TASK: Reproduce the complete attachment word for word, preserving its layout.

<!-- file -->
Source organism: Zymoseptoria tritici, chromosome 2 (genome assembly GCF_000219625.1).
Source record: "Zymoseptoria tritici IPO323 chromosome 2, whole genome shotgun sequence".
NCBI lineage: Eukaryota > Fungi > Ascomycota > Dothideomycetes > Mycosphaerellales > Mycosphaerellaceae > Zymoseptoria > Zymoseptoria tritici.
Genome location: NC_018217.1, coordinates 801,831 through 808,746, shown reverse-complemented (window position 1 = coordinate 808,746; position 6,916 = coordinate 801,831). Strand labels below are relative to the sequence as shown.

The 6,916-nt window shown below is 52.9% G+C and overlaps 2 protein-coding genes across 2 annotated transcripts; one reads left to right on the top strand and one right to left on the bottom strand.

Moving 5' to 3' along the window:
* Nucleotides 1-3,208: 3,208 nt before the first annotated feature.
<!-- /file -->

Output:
Source organism: Zymoseptoria tritici, chromosome 2 (genome assembly GCF_000219625.1).
Source record: "Zymoseptoria tritici IPO323 chromosome 2, whole genome shotgun sequence".
NCBI lineage: Eukaryota > Fungi > Ascomycota > Dothideomycetes > Mycosphaerellales > Mycosphaerellaceae > Zymoseptoria > Zymoseptoria tritici.
Genome location: NC_018217.1, coordinates 801,831 through 808,746, shown reverse-complemented (window position 1 = coordinate 808,746; position 6,916 = coordinate 801,831). Strand labels below are relative to the sequence as shown.

The 6,916-nt window shown below is 52.9% G+C and overlaps 2 protein-coding genes across 2 annotated transcripts; one reads left to right on the top strand and one right to left on the bottom strand.

Moving 5' to 3' along the window:
* Nucleotides 1-3,208: 3,208 nt before the first annotated feature.